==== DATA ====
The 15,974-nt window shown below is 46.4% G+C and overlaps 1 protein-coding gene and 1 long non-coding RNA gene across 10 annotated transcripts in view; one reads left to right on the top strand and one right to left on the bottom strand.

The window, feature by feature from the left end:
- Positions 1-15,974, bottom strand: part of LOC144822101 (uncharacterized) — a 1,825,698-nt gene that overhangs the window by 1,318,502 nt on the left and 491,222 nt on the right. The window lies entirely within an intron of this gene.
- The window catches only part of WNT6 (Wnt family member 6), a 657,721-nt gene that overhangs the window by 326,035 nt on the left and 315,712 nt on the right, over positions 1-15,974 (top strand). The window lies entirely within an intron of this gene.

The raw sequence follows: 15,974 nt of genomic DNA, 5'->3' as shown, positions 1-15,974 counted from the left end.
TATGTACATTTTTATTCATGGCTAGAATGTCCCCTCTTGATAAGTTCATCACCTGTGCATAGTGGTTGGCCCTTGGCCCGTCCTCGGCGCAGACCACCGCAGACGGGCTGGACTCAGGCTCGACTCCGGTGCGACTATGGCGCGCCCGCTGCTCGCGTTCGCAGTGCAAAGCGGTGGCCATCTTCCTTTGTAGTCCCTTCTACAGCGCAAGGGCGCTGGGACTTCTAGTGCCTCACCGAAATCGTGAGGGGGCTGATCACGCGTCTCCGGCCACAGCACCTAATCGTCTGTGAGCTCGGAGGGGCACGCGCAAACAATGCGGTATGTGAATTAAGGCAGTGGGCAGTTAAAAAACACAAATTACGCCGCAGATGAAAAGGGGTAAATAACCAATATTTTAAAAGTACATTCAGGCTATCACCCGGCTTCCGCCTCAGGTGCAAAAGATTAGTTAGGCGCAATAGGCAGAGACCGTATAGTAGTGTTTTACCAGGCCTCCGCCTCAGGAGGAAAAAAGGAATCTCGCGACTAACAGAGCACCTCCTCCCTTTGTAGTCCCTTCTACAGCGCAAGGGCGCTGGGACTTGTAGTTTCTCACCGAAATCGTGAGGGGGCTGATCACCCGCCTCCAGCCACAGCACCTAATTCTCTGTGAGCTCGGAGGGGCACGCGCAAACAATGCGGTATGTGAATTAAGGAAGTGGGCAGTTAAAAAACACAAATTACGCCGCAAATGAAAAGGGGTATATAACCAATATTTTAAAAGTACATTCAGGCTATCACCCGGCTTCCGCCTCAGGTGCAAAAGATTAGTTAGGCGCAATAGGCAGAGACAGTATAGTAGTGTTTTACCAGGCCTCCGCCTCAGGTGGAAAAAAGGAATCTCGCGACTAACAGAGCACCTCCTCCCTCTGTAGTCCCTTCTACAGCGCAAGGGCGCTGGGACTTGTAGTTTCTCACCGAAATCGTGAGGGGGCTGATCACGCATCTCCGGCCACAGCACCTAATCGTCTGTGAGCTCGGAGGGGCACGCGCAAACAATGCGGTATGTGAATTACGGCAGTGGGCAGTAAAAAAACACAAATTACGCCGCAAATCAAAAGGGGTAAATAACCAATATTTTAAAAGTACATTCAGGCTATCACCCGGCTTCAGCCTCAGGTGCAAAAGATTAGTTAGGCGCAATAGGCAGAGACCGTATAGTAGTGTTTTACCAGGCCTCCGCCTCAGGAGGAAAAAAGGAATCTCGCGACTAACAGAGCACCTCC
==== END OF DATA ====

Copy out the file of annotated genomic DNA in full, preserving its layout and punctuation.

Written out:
The 15,974-nt window shown below is 46.4% G+C and overlaps 1 protein-coding gene and 1 long non-coding RNA gene across 10 annotated transcripts in view; one reads left to right on the top strand and one right to left on the bottom strand.

The window, feature by feature from the left end:
- Positions 1-15,974, bottom strand: part of LOC144822101 (uncharacterized) — a 1,825,698-nt gene that overhangs the window by 1,318,502 nt on the left and 491,222 nt on the right. The window lies entirely within an intron of this gene.
- The window catches only part of WNT6 (Wnt family member 6), a 657,721-nt gene that overhangs the window by 326,035 nt on the left and 315,712 nt on the right, over positions 1-15,974 (top strand). The window lies entirely within an intron of this gene.

The raw sequence follows: 15,974 nt of genomic DNA, 5'->3' as shown, positions 1-15,974 counted from the left end.
TATGTACATTTTTATTCATGGCTAGAATGTCCCCTCTTGATAAGTTCATCACCTGTGCATAGTGGTTGGCCCTTGGCCCGTCCTCGGCGCAGACCACCGCAGACGGGCTGGACTCAGGCTCGACTCCGGTGCGACTATGGCGCGCCCGCTGCTCGCGTTCGCAGTGCAAAGCGGTGGCCATCTTCCTTTGTAGTCCCTTCTACAGCGCAAGGGCGCTGGGACTTCTAGTGCCTCACCGAAATCGTGAGGGGGCTGATCACGCGTCTCCGGCCACAGCACCTAATCGTCTGTGAGCTCGGAGGGGCACGCGCAAACAATGCGGTATGTGAATTAAGGCAGTGGGCAGTTAAAAAACACAAATTACGCCGCAGATGAAAAGGGGTAAATAACCAATATTTTAAAAGTACATTCAGGCTATCACCCGGCTTCCGCCTCAGGTGCAAAAGATTAGTTAGGCGCAATAGGCAGAGACCGTATAGTAGTGTTTTACCAGGCCTCCGCCTCAGGAGGAAAAAAGGAATCTCGCGACTAACAGAGCACCTCCTCCCTTTGTAGTCCCTTCTACAGCGCAAGGGCGCTGGGACTTGTAGTTTCTCACCGAAATCGTGAGGGGGCTGATCACCCGCCTCCAGCCACAGCACCTAATTCTCTGTGAGCTCGGAGGGGCACGCGCAAACAATGCGGTATGTGAATTAAGGAAGTGGGCAGTTAAAAAACACAAATTACGCCGCAAATGAAAAGGGGTATATAACCAATATTTTAAAAGTACATTCAGGCTATCACCCGGCTTCCGCCTCAGGTGCAAAAGATTAGTTAGGCGCAATAGGCAGAGACAGTATAGTAGTGTTTTACCAGGCCTCCGCCTCAGGTGGAAAAAAGGAATCTCGCGACTAACAGAGCACCTCCTCCCTCTGTAGTCCCTTCTACAGCGCAAGGGCGCTGGGACTTGTAGTTTCTCACCGAAATCGTGAGGGGGCTGATCACGCATCTCCGGCCACAGCACCTAATCGTCTGTGAGCTCGGAGGGGCACGCGCAAACAATGCGGTATGTGAATTACGGCAGTGGGCAGTAAAAAAACACAAATTACGCCGCAAATCAAAAGGGGTAAATAACCAATATTTTAAAAGTACATTCAGGCTATCACCCGGCTTCAGCCTCAGGTGCAAAAGATTAGTTAGGCGCAATAGGCAGAGACCGTATAGTAGTGTTTTACCAGGCCTCCGCCTCAGGAGGAAAAAAGGAATCTCGCGACTAACAGAGCACCTCC